Sitefinity in its current version comes with two built-in settings: TextSetting and ContentSetting. In the previous post I’ve explained the TextSetting control and in this one we will explore ContentSetting.
Why have different setting controls?
Before I dig into the details, the first question that ought to be answered is why use different settings. The answer is quite simple: they control their targets in different manner. TextSetting is the most rudimentary setting which controls the visibility, label and format of its target control. ContentSetting is a bit more advanced setting, which generally (though its not a rule) controls a target which displays a full content of generic content item (news, post, event…).
How do I add ContentSetting to the designer?
Adding a ContentSetting to the designer is no different than adding the TextSetting. You simply have to open the designer template and declare the control inside of the Master od Detail settings collection of the given presentation mode. If you wish to see an example of this, you can open the following file in your Sitefinity installation:
and scroll down to the MasterSettings collection od the ModeSettings1 control. You will find ContentSetting control there declared as follows:
As you can see ContentSetting control needs only two properties to be set:
- ID – not important, only needs to be unique in the designer template
- TargetID – id of the control that setting is controlling
How does ContentSetting look in the designer?
In the previous post, we’ve seen that the appearance of the TextSetting control largely depends on the value of its properties. ContentSetting control, on the other hand, always looks the same. Take a look at Figure 1 to see how can you recognize a ContentSetting control in your designer.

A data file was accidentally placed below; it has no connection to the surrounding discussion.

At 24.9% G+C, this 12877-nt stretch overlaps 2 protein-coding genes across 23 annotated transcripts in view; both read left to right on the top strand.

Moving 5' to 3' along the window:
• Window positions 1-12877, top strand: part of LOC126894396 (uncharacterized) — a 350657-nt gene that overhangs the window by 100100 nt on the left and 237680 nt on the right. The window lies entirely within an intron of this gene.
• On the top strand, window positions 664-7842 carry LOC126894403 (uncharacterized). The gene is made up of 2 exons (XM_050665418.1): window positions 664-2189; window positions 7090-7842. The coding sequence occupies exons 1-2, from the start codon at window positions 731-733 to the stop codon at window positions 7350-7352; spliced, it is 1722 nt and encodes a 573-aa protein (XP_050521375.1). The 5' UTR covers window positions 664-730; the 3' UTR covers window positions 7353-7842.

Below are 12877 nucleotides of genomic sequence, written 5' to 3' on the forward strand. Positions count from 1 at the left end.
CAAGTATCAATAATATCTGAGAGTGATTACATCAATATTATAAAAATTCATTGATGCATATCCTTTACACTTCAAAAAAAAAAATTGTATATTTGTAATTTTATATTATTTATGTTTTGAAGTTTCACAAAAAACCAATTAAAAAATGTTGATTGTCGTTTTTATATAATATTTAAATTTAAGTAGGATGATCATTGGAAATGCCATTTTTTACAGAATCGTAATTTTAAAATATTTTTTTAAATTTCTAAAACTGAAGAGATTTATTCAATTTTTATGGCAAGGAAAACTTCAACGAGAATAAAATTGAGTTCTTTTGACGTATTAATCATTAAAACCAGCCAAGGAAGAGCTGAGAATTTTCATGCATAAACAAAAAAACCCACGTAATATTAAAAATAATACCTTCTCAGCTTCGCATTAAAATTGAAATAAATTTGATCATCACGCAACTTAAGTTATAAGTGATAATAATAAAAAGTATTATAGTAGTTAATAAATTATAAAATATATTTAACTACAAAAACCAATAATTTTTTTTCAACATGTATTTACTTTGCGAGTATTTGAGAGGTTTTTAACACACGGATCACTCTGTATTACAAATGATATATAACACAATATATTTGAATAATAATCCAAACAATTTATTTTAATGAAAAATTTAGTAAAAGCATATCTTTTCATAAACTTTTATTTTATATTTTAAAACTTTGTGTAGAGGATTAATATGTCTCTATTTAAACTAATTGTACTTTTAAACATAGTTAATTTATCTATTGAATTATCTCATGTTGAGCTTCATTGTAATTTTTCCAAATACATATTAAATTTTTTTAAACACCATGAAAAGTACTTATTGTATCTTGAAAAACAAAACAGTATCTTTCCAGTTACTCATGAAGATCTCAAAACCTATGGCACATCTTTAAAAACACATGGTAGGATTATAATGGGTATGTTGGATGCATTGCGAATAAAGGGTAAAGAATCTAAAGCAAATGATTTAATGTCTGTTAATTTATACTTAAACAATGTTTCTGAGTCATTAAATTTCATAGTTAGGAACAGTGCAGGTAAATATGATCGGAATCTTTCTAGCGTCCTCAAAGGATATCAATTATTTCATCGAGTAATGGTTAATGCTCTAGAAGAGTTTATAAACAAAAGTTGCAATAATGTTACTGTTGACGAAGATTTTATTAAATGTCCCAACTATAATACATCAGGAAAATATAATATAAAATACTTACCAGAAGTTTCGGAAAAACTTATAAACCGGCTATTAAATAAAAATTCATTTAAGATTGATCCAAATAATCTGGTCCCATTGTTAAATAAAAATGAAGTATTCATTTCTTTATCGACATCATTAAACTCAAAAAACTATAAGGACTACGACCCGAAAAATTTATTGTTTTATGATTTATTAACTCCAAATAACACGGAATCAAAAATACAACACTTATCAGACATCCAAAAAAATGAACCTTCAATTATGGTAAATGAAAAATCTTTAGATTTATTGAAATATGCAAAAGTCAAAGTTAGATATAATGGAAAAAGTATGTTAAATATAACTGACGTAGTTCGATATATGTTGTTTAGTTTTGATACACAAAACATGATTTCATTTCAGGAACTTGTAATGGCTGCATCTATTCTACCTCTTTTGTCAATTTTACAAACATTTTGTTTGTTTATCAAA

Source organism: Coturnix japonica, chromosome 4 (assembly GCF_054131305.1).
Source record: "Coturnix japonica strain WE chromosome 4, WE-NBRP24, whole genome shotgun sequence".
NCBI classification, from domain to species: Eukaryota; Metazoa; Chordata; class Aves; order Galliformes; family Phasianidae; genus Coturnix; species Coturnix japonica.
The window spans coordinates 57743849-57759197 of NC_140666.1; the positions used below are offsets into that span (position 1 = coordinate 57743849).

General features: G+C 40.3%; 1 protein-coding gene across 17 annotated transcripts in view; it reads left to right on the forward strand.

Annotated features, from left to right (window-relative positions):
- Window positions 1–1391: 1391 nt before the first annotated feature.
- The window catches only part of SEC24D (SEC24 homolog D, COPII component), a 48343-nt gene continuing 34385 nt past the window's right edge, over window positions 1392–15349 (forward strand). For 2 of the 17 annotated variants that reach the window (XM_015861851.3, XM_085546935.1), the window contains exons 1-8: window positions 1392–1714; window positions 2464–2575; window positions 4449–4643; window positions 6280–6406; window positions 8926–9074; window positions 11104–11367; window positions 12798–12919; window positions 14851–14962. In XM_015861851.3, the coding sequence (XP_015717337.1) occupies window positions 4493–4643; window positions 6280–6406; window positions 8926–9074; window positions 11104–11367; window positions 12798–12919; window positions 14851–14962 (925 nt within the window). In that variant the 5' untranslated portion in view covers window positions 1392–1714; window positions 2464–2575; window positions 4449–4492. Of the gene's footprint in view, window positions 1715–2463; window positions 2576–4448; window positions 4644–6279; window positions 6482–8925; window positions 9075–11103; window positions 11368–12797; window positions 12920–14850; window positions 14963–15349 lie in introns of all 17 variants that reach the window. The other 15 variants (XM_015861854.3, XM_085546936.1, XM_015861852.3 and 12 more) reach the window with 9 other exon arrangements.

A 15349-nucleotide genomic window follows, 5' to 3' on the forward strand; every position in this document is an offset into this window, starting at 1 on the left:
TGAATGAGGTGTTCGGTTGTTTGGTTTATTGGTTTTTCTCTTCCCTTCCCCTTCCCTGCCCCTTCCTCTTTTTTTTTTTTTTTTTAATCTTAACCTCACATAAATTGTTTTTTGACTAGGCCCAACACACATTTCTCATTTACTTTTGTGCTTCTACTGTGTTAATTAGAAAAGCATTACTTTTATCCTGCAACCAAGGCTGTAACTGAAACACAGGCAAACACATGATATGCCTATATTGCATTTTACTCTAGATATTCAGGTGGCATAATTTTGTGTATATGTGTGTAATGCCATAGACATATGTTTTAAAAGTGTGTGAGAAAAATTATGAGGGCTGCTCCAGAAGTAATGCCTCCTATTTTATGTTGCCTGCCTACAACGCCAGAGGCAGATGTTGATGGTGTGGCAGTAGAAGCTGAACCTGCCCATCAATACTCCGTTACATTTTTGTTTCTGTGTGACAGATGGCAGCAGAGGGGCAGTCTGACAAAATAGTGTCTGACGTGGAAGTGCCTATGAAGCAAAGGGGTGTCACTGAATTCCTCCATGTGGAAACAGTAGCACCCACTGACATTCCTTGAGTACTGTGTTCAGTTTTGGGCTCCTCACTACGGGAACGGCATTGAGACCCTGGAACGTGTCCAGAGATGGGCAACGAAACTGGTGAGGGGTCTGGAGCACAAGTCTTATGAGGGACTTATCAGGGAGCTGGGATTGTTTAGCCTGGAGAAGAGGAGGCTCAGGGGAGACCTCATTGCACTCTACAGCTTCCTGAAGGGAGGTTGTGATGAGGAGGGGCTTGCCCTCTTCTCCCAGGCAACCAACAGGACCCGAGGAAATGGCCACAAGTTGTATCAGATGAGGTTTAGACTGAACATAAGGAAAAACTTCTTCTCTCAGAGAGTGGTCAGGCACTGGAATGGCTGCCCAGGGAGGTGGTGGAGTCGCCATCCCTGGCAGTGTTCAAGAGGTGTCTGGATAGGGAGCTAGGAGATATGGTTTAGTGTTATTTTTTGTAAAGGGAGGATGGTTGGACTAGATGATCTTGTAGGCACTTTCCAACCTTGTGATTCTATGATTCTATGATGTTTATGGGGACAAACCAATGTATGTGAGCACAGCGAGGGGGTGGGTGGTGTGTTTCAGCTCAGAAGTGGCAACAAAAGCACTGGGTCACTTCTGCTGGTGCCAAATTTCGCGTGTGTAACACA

Figure 1: Two modes of ContentSetting control
What is the purpose of the ContentSetting control?
Admittedly, this section should have been closer to the beginning of the post, but better late than never. ContentSetting control has a purpose of dynamic creation of summaries. Let’s imagine that we want to display a list of blog posts. By implementing a ContentSetting control on the “content” or “post” target control, which is bound to the full text of the post, we can easily open the designer and switch to the summary mode where we can define how do we want the summary to be created. We can limit the number of words that we want to display, as well as perform html stripping. In case we want to display the full post with all HTML, we can just switch back to the content mode.
Now that we have covered the two built in settings, in the next post, we’ll do something more exciting. We are going to create our own custom setting control. Then in the posts to follow, we’ll explore presentation modes and how to extend those and for the grand finale - we are going to build a whole custom content view designer.
If you have any questions or suggestions, please leave a comment.